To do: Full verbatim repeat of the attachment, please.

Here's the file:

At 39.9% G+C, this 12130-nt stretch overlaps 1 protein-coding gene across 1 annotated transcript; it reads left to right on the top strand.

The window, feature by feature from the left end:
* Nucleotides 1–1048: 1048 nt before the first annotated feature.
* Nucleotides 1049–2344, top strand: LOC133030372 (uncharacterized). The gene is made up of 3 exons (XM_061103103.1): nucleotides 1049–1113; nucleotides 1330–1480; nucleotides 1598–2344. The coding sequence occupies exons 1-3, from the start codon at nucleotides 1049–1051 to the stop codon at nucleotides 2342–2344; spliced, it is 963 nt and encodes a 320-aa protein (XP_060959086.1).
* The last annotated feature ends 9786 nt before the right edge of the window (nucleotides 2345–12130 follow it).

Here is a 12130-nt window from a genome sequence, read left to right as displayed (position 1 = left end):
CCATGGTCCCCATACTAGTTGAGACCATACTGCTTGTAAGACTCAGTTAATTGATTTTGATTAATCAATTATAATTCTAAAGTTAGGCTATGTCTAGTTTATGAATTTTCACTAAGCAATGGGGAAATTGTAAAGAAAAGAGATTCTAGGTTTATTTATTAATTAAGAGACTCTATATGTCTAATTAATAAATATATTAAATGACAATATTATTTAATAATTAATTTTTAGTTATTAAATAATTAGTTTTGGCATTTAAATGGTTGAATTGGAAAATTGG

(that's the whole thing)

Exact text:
At 39.9% G+C, this 12130-nt stretch overlaps 1 protein-coding gene across 1 annotated transcript; it reads left to right on the top strand.

The window, feature by feature from the left end:
* Nucleotides 1–1048: 1048 nt before the first annotated feature.
* Nucleotides 1049–2344, top strand: LOC133030372 (uncharacterized). The gene is made up of 3 exons (XM_061103103.1): nucleotides 1049–1113; nucleotides 1330–1480; nucleotides 1598–2344. The coding sequence occupies exons 1-3, from the start codon at nucleotides 1049–1051 to the stop codon at nucleotides 2342–2344; spliced, it is 963 nt and encodes a 320-aa protein (XP_060959086.1).
* The last annotated feature ends 9786 nt before the right edge of the window (nucleotides 2345–12130 follow it).

Here is a 12130-nt window from a genome sequence, read left to right as displayed (position 1 = left end):
CCATGGTCCCCATACTAGTTGAGACCATACTGCTTGTAAGACTCAGTTAATTGATTTTGATTAATCAATTATAATTCTAAAGTTAGGCTATGTCTAGTTTATGAATTTTCACTAAGCAATGGGGAAATTGTAAAGAAAAGAGATTCTAGGTTTATTTATTAATTAAGAGACTCTATATGTCTAATTAATAAATATATTAAATGACAATATTATTTAATAATTAATTTTTAGTTATTAAATAATTAGTTTTGGCATTTAAATGGTTGAATTGGAAAATTGG